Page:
HOMESTEAD, Fla. — This past weekend at Homestead-Miami Speedway brought closure to the 2018 NASCAR season, with celebrations of many accolades and a wave of changes that will happen over this off-season.
2018 was a year that was showcased with talented drivers taking risks, whether it be on the track or off, with many having their future in the sport on their mind.
Ryan Preece can be considered as one of the catalysts, as back in the 2017 season, he left his full time ride with JD Motorsports and signed on for a part time schedule with Joe Gibbs Racing.
The difference in race equipment was substantial, as he went from a 15th to 20th place car, to a car that could win on any given weekend.
Preece made the most of it, only starting in four races in the 2017 season, but coming home with four Top-5 finishes, plus a victory at Iowa Speedway.
In 2018, his amount of races nearly quadrupled, as he started 15 races in the No. 18 Joe Gibbs Racing Toyota, gaining sponsorship from Craftsman mid season. Again, Preece did not disappoint, bringing back another victory at Bristol, seven Top-5 finishes, and ten Top-10’s.
“It put me where I needed to be, with an opportunity to win,” Preece told The Racing Experts about his decision to go part time with Joe Gibbs Racing. “We were able to win two races in about 20 total races. It was very good, and I appreciate everything they (Joe Gibbs Racing) have done for me.”
Preece will transition to another full time ride in 2019, but this time, it will be at the top level of competition, in the Monster Energy NASCAR Cup Series (MENCS) with JTG Daugherty Racing in the No. 47 Camaro.
“I’m looking forward to moving forward to JTG, building a career, and hopefully it’s a very successful one,” Preece said.
Other drivers have taken notice, and decided to take their own leaps of faith.
MENCS regular Matt DiBenedetto left his ride with his friends at GoFas Racing in September, with aspirations of moving up in the series but with no back up plan.
One month later, he signed on with Leavine Family Racing for the 2019 season, with Toyota Racing Development support, which has the potential to be a major upgrade from his previous rides at the top level.
“Next year should definitely be, performance-wise, my best performance thus far in the Cup Series,” DiBenedetto said to The Racing Experts. “They are a great team, doing a lot of great things with switching to Toyota and JGR (Joe Gibbs Racing), so next year definitely should be my best year to date.”
Ross Chastain, who was Preece’s teammate in 2016, decided on taking a three race chance with Chip Ganassi Racing’s No. 42 Camaro later in the 2018 season.
Chastain was already in position to make the 2018 NASCAR Xfinity Series playoffs on points, and DC Solar CEO and Co-Founder Jeff Carpoff took notice, as he put his company on the car for all three races.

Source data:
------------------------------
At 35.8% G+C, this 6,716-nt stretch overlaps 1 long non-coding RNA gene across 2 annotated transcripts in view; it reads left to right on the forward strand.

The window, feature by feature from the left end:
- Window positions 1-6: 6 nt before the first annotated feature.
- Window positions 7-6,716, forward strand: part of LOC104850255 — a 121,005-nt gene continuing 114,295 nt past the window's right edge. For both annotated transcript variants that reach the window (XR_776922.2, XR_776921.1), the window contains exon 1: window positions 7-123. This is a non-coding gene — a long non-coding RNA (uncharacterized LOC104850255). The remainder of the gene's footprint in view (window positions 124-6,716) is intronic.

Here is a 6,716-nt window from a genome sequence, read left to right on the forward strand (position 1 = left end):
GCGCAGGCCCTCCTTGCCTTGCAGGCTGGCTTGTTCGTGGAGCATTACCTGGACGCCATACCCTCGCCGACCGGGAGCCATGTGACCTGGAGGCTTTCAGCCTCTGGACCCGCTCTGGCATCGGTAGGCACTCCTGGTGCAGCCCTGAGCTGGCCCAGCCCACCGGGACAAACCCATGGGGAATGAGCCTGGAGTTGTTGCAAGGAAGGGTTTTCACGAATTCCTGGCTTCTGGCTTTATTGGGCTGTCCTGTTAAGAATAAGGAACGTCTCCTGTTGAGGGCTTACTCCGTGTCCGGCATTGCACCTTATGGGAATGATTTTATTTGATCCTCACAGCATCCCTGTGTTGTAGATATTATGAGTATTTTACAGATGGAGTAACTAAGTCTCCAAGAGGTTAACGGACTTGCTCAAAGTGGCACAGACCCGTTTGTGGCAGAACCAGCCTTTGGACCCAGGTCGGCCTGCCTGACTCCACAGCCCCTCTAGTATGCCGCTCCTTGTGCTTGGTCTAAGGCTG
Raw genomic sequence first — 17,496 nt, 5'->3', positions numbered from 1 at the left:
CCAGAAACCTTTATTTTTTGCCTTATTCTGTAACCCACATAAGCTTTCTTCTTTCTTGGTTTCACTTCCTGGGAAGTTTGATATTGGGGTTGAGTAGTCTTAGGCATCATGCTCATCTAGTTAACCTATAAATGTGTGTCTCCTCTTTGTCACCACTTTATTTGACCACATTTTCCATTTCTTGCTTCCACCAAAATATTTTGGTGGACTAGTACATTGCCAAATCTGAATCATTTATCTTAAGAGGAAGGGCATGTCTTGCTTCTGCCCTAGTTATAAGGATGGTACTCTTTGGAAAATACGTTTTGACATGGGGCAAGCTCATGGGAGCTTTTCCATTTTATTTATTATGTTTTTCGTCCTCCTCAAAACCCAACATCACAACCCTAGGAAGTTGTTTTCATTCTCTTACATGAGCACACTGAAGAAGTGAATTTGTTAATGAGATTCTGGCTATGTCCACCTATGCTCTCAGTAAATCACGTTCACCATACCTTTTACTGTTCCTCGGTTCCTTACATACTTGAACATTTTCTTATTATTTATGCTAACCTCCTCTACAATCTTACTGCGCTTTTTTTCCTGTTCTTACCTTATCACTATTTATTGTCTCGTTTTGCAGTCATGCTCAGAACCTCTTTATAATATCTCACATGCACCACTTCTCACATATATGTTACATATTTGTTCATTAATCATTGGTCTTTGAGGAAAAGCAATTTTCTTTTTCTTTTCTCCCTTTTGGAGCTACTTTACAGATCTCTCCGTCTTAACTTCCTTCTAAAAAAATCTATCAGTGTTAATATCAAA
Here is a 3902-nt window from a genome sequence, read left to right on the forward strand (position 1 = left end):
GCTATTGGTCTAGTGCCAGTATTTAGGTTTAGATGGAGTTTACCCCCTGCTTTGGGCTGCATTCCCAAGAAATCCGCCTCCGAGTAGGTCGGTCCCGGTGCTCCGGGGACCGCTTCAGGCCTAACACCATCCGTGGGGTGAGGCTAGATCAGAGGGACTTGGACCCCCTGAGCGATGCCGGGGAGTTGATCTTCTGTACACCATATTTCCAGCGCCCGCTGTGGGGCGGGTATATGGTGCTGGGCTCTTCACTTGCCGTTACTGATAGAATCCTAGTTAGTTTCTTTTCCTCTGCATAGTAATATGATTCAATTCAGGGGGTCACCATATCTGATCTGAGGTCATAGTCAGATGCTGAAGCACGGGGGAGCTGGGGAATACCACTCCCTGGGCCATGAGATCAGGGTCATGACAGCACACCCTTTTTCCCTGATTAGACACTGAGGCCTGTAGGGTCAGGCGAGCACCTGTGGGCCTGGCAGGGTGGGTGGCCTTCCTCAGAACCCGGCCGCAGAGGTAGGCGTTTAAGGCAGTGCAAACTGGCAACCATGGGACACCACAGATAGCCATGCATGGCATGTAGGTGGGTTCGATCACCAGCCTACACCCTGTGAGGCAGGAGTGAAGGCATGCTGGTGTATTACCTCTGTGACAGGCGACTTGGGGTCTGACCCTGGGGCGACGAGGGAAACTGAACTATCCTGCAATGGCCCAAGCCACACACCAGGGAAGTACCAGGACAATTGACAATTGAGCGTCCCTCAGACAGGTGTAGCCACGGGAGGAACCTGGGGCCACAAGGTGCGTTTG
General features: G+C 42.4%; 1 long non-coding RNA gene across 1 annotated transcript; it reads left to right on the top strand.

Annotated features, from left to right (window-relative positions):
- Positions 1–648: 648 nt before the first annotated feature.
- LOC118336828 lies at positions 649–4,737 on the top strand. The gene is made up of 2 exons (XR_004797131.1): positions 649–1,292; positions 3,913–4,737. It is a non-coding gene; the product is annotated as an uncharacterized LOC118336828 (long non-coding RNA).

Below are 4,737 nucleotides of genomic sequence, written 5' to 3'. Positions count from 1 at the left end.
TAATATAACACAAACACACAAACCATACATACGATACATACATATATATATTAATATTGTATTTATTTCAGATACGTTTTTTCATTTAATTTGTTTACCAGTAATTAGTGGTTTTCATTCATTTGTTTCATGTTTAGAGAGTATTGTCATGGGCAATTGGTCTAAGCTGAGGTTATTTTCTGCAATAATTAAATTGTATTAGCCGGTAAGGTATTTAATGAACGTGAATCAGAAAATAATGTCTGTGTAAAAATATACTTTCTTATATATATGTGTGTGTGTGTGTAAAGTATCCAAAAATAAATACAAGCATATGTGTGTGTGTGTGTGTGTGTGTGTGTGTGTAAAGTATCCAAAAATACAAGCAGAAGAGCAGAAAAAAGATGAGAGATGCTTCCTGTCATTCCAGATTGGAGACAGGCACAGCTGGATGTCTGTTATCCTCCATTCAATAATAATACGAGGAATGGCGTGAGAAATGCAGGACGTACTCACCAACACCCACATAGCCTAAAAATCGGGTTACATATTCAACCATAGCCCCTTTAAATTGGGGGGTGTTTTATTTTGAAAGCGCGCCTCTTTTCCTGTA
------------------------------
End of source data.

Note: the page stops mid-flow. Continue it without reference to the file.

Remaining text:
In those three races, Chastain led the most laps and won two stages at Darlington Raceway, led the most laps and won at Las Vegas Motor Speedway, and finished second at Richmond Raceway after starting from the rear of the field.
Clearly, that was enough for Ganassi and Carpoff to put together a full time effort for the former driver of the JD Motorsports No. 4 Camaro.
Meanwhile, there are still drivers who enter the offseason without a ride, including the newest champion of the NASCAR Camping World Truck Series (NCWTS), Brett Moffitt.
Moffitt said that even with the title, he has nothing planned as of yet for the upcoming season. Regardless, he still has hopes of competing and succeeding at the highest level.
“I’m confident in my ability,” Moffitt told The Racing Experts after winning his first NASCAR Championship. “I’m confident that if I get the right opportunity, that I can go win Xfinity Series Championships and Cup Championships.
In 2015, Moffitt raced in the Cup Series with Michael Waltrip Racing after Brian Vickers was sidelined with health issues, and continued the season after essentially switching seats with David Ragan at Front Row Motorsports. Moffitt ran the majority of the season, and eventually earned the Rookie of the Year title.
“I’ve spent most of my career in non-race-winning equipment,” Moffitt said. “As soon as I got in race winning equipment, with Scott (Zipadelli) and Shiggy (Hattori), we won a championship.
“I’m 100 percent confident in my ability, I just need the right opportunity.”
It seems like there is a shift taking place, where in recent years, it’s been an absolute necessity to bring sponsorship and cash to an organization to have a car to drive.
Now it seems like more drivers who don’t have that luxury are more comfortable in taking chances on themselves.
That still doesn’t mean that everyone is going to get that big break, and even if they do, it doesn’t guarantee future successes.
“I think something that needs to be brought up is that not everybody can do it,” Preece said. “Ross did it because he was capable of doing it. Not every driver that is out here is capable of doing what him and I have done, or even what Matt DiBenedetto can do.
“Just because you run at this level doesn’t mean you have a resume or are qualified to do it. If you are a racer and you are successful, and you’ve won a lot of races, you will figure a way out how to make it.”
DISCLAIMER: Opinions expressed are solely those of the writer.
Columnist / Reporter / Photographer / Webmaster for TheRacingExperts.com